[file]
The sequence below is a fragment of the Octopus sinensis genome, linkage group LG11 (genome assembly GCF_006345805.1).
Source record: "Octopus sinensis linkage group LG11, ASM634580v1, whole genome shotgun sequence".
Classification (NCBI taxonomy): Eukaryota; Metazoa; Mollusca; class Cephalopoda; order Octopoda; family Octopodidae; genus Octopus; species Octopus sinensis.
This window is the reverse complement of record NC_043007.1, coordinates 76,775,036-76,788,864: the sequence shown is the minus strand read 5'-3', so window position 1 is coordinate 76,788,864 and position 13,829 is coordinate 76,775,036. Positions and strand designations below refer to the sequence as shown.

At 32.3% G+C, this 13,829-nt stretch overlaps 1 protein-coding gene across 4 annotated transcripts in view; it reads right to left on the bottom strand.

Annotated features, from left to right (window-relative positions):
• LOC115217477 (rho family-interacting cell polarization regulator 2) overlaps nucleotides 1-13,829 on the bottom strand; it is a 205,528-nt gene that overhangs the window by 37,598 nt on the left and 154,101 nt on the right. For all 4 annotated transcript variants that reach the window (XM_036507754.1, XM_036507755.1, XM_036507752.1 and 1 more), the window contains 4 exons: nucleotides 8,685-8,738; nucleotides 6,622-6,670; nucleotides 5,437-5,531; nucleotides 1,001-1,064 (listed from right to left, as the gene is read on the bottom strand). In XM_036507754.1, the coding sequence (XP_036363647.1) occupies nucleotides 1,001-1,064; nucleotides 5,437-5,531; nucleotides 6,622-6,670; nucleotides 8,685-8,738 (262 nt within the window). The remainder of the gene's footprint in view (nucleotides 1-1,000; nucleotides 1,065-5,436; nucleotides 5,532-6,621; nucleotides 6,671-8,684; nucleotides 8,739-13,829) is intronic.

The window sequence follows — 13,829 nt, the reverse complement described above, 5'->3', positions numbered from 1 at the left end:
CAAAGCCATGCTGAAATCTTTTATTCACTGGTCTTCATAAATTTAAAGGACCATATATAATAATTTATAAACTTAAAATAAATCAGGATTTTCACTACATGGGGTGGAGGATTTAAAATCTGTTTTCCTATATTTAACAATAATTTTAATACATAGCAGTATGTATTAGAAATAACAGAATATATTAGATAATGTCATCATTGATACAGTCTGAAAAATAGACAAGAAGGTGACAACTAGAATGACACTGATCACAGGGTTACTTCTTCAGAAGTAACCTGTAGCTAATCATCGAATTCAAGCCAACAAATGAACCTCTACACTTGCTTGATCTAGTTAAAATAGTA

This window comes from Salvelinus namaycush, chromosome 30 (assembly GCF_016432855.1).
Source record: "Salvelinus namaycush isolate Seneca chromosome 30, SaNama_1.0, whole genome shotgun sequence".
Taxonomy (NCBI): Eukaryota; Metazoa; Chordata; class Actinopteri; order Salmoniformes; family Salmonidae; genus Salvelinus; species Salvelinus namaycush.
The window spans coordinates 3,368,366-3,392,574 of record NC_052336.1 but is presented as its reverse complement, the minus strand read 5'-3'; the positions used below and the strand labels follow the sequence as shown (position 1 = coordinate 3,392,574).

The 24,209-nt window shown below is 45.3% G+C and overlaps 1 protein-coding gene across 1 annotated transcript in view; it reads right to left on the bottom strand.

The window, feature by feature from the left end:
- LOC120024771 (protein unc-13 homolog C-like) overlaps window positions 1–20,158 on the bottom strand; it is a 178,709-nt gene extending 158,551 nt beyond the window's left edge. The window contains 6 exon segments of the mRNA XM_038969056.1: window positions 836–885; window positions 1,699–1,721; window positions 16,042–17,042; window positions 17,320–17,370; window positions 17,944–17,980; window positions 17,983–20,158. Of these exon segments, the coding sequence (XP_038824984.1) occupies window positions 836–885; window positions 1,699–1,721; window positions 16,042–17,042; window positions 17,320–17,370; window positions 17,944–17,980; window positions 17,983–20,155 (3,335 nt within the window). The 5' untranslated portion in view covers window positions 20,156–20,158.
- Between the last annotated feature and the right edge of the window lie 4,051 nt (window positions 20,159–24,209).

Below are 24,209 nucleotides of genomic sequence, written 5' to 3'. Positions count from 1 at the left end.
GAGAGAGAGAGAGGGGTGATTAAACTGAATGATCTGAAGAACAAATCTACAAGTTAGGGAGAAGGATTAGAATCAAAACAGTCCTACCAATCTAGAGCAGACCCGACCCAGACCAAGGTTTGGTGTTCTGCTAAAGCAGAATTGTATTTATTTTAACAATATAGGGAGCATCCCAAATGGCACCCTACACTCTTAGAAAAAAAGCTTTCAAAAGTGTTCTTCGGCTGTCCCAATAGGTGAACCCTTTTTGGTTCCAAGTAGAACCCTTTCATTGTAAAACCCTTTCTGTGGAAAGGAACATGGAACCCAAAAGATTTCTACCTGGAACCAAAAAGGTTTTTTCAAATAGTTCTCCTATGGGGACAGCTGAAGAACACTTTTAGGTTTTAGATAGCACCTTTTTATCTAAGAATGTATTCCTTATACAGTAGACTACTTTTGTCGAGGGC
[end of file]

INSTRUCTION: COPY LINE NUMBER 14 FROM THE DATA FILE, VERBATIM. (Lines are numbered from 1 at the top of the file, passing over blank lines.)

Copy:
The 24,209-nt window shown below is 45.3% G+C and overlaps 1 protein-coding gene across 1 annotated transcript in view; it reads right to left on the bottom strand.